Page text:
Bristol-Myers Squibb v. Teva Pharms., No. 10-805-CJB (D. Del.)
Today, in the District of Delaware, Judge Burke issued a 171-page opinion holding that claim 8 of U.S. Patent No. 5,206,244, covering the entecavir molecule, is invalid as obvious. Entecavir is the active ingredient in Baraclude tablets, which are indicated for the treatment of chronic hepatitis B virus (HBV) infection. The 30-month stay of final approval of Teva's ANDA was set to expire tomorrow.
Entecavir is a carbocyclic nucleoside analog that mimics the naturally-occurring nucleoside 2'-deoxyguanosine (dG):
Teva argued successfully that one of ordinary skill in the art seeking to make an anti-HBV compound at the time of the invention (1990) would have selected 2'-CDG, another prior art carbocyclic nucleoside analog, as a "lead compound" and would have modified 2'-CDG at the 5' position by adding an exocyclic methylene:
Judge Burke devoted 140 pages of his opinion to findings and conclusions that entecavir would have been obvious in light of the prior art. The court held that "the prior art clearly would have directed the skilled artisan to select 2'-CDG, a carbocyclic analog, as a lead compound for further development efforts," finding that "in direct contrast to BMS's arguments in its briefing, the testimony of its own expert at trial repeatedly and conclusively established that researchers were, in fact, treating and using 2'-CDG as a lead compound in the relevant time period." Similarly, in holding that a person of ordinary skill would have had a reason to modify 2'-CDG by adding a carbon atom at the 5' position, the court found "that the powerful admissions by BMS's expert severely undercut BMS's arguments to the contrary regarding motivation to combine." The court likewise found BMS's arguments regarding reasonable expectation of success unpersuasive, stating, "notably, BMS's opening brief fails to address this factor of the prima facie case in any great detail."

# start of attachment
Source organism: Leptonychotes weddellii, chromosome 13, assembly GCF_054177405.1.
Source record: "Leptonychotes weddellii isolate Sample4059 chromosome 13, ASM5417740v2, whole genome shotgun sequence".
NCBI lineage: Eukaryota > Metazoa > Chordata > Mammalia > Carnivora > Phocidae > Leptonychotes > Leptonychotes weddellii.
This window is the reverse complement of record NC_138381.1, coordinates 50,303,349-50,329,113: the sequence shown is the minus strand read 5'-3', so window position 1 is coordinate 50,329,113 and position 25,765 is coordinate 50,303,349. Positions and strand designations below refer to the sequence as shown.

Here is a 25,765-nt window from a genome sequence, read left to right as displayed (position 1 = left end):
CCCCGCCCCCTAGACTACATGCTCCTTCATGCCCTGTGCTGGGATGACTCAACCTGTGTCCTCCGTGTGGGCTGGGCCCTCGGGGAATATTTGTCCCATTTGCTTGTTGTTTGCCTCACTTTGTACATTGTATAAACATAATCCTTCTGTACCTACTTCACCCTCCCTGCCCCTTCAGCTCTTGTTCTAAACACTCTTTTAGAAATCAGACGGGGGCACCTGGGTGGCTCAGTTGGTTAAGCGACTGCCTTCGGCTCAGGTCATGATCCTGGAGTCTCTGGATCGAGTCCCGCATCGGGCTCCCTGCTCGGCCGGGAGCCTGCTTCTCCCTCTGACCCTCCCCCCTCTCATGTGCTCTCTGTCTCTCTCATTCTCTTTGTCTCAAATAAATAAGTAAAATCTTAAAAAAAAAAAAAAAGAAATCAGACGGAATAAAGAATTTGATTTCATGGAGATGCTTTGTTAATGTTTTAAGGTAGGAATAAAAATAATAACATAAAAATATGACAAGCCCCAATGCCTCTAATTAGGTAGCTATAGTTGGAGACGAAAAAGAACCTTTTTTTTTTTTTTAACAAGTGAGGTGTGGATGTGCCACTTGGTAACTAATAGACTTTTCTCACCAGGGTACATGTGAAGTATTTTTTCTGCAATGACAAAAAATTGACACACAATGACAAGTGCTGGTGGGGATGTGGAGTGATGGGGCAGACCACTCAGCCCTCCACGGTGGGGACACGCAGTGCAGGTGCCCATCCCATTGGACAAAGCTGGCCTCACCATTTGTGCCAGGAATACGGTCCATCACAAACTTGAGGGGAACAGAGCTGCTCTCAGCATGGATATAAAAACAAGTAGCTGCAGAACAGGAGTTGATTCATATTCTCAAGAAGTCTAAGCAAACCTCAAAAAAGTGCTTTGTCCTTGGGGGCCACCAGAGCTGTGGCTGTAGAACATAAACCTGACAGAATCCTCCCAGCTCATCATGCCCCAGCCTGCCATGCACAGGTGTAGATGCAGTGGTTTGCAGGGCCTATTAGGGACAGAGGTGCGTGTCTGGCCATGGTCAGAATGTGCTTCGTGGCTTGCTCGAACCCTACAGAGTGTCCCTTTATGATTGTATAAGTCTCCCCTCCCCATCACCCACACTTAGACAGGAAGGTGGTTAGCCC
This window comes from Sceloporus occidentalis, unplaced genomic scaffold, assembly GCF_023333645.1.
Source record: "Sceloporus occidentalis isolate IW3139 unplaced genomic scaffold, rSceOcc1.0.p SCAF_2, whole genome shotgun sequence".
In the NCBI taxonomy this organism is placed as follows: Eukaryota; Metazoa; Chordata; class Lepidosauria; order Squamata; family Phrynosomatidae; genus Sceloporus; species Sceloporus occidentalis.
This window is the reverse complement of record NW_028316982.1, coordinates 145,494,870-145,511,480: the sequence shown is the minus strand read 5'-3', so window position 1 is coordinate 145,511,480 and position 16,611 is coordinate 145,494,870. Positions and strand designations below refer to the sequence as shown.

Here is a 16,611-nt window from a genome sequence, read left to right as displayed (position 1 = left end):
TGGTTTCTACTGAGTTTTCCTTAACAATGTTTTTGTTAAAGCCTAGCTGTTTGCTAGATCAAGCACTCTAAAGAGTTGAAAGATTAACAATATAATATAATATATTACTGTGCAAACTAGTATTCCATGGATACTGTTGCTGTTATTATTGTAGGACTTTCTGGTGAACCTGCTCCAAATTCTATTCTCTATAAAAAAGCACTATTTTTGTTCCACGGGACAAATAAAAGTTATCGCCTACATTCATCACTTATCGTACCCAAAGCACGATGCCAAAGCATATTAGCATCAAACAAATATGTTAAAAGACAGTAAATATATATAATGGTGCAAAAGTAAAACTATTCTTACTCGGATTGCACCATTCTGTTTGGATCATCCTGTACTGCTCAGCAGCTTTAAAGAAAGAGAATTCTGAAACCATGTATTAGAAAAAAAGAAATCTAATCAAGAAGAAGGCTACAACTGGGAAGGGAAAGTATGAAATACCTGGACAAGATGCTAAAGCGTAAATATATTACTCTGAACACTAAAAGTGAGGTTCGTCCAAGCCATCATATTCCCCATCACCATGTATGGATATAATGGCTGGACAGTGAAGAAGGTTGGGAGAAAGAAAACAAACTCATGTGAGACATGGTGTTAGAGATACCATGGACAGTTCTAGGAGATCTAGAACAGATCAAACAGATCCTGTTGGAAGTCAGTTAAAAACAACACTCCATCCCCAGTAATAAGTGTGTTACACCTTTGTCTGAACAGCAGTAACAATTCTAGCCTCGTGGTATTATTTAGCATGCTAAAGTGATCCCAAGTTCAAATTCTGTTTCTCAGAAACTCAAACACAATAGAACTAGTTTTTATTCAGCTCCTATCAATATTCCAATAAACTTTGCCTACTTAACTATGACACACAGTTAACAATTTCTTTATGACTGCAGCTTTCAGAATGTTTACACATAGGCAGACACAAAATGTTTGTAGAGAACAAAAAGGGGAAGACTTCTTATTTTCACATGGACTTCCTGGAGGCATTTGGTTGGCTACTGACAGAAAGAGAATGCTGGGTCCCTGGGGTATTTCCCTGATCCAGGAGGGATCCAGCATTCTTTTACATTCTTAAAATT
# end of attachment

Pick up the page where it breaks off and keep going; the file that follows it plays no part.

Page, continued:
Before concluding that claim 8 of the '244 patent is invalid as obvious, the court examined the objective evidence of nonobviousness, observing that "all evidence relevant to obviousness or nonobviousness [must] be considered, and be considered collectively." First, the court, "following the direction of the Federal Circuit and this Court's case law, [found] that Teva's choice to copy entecavir, while not irrelevant to the obviousness analysis, does not amount to compelling evidence of nonobviousness here." Next, the court found "that Baraclude has been a commercial success, though a less dynamic one than BMS asserts in its briefs." The court then analyzed the testimony of a BMS expert, Dr. Gish, relating to skepticism of those in the art, but found that "in the absence of additional corroborating evidence . . . [Dr. Gish's] verbal claim of skepticism is simply not enough to weigh in BMS's favor as to this factor regarding nonobviousness." The court similarly found evidence of failure of others to be weak.
The court ultimately concluded:
Teva has made out a strong prima facie case of obviousness. The evidence that it put forward at trial in that regard was multi-faceted and compelling. In addition, as to almost every significant portion of the prima facie case, Teva's position was not only bolstered by the opinion of its expert, Dr. Heathcock, but also by the testimony of BMS's expert, Dr. Schneller. On cross-examination, Dr. Schneller was forced to concede the accuracy of many significant points that Teva sought to assert as to that prima facie case. The force of this evidence was clear, and it was convincing.
As noted above, the evidence as to objective considerations was mixed. Some of those considerations redounded to the benefit of BMS's position as to nonobviousness to a degree, but as to a number of other considerations, the impact of that evidence was not particularly compelling. The totality of that evidence did not strongly persuade the Court as to entecavir's nonobviousness.
In addition to obviousness, Teva argued that the '244 patent is unenforceable due to inequitable conduct. Teva based its inequitable conduct allegation on the fact that prior art disclosing 2'-CDG was not cited to the PTO during prosecution (which, incidentally, strengthened Teva's obviousness position). Here, the court sided with BMS, finding that Teva did not demonstrate "that the single most reasonable inference in this case is that [BMS] had the specific intent to deceive the PTO, nor that the evidence requires a finding of deceitful intent in light of all of the circumstances."
Though successful in the district court, it is unclear when Teva will begin marketing its generic entecavir tablets, as Teva's ANDA has apparently not yet received tentative approval. In addition, according to the Orange Book, BMS holds a three-year exclusivity on Baraclude that expires in October 2013 and another three-year exclusivity that expires in October 2015. Meanwhile, BMS will very likely appeal today's decision to the Federal Circuit.